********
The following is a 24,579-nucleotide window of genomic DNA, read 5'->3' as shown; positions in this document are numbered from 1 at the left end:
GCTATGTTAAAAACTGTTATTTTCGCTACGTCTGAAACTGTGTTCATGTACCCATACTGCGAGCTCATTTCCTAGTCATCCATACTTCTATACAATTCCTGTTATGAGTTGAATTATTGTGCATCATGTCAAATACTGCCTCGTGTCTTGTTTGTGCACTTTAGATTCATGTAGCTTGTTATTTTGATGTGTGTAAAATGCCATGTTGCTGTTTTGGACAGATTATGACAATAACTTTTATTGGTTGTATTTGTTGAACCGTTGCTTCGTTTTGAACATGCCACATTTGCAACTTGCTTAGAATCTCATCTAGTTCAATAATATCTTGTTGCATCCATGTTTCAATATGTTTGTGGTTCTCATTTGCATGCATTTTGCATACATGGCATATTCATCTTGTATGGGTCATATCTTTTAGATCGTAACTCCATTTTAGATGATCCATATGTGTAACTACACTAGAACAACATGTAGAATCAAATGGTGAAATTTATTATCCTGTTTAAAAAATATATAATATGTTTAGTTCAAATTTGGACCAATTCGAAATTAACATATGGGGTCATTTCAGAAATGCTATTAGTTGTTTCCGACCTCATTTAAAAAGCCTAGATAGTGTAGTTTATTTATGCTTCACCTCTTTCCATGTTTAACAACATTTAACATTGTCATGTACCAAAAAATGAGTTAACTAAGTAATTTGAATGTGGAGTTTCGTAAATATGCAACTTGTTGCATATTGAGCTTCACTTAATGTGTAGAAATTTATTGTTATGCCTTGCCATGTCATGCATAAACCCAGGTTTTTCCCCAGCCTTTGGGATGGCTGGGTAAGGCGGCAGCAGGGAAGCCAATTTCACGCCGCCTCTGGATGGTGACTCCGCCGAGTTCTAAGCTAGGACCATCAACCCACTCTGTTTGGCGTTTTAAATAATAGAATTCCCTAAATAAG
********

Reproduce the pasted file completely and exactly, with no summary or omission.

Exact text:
The following is a 24,579-nucleotide window of genomic DNA, read 5'->3' as shown; positions in this document are numbered from 1 at the left end:
GCTATGTTAAAAACTGTTATTTTCGCTACGTCTGAAACTGTGTTCATGTACCCATACTGCGAGCTCATTTCCTAGTCATCCATACTTCTATACAATTCCTGTTATGAGTTGAATTATTGTGCATCATGTCAAATACTGCCTCGTGTCTTGTTTGTGCACTTTAGATTCATGTAGCTTGTTATTTTGATGTGTGTAAAATGCCATGTTGCTGTTTTGGACAGATTATGACAATAACTTTTATTGGTTGTATTTGTTGAACCGTTGCTTCGTTTTGAACATGCCACATTTGCAACTTGCTTAGAATCTCATCTAGTTCAATAATATCTTGTTGCATCCATGTTTCAATATGTTTGTGGTTCTCATTTGCATGCATTTTGCATACATGGCATATTCATCTTGTATGGGTCATATCTTTTAGATCGTAACTCCATTTTAGATGATCCATATGTGTAACTACACTAGAACAACATGTAGAATCAAATGGTGAAATTTATTATCCTGTTTAAAAAATATATAATATGTTTAGTTCAAATTTGGACCAATTCGAAATTAACATATGGGGTCATTTCAGAAATGCTATTAGTTGTTTCCGACCTCATTTAAAAAGCCTAGATAGTGTAGTTTATTTATGCTTCACCTCTTTCCATGTTTAACAACATTTAACATTGTCATGTACCAAAAAATGAGTTAACTAAGTAATTTGAATGTGGAGTTTCGTAAATATGCAACTTGTTGCATATTGAGCTTCACTTAATGTGTAGAAATTTATTGTTATGCCTTGCCATGTCATGCATAAACCCAGGTTTTTCCCCAGCCTTTGGGATGGCTGGGTAAGGCGGCAGCAGGGAAGCCAATTTCACGCCGCCTCTGGATGGTGACTCCGCCGAGTTCTAAGCTAGGACCATCAACCCACTCTGTTTGGCGTTTTAAATAATAGAATTCCCTAAATAAG